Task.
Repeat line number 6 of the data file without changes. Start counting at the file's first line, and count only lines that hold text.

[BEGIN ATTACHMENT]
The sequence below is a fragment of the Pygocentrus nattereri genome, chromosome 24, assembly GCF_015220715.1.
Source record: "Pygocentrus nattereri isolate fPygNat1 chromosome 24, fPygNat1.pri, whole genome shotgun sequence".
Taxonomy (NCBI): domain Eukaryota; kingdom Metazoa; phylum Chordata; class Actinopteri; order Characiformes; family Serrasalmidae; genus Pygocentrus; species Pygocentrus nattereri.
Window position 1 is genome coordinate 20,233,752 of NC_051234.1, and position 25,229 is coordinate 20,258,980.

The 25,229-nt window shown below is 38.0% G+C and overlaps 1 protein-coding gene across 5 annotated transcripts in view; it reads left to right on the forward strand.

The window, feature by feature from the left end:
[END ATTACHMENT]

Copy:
The window, feature by feature from the left end: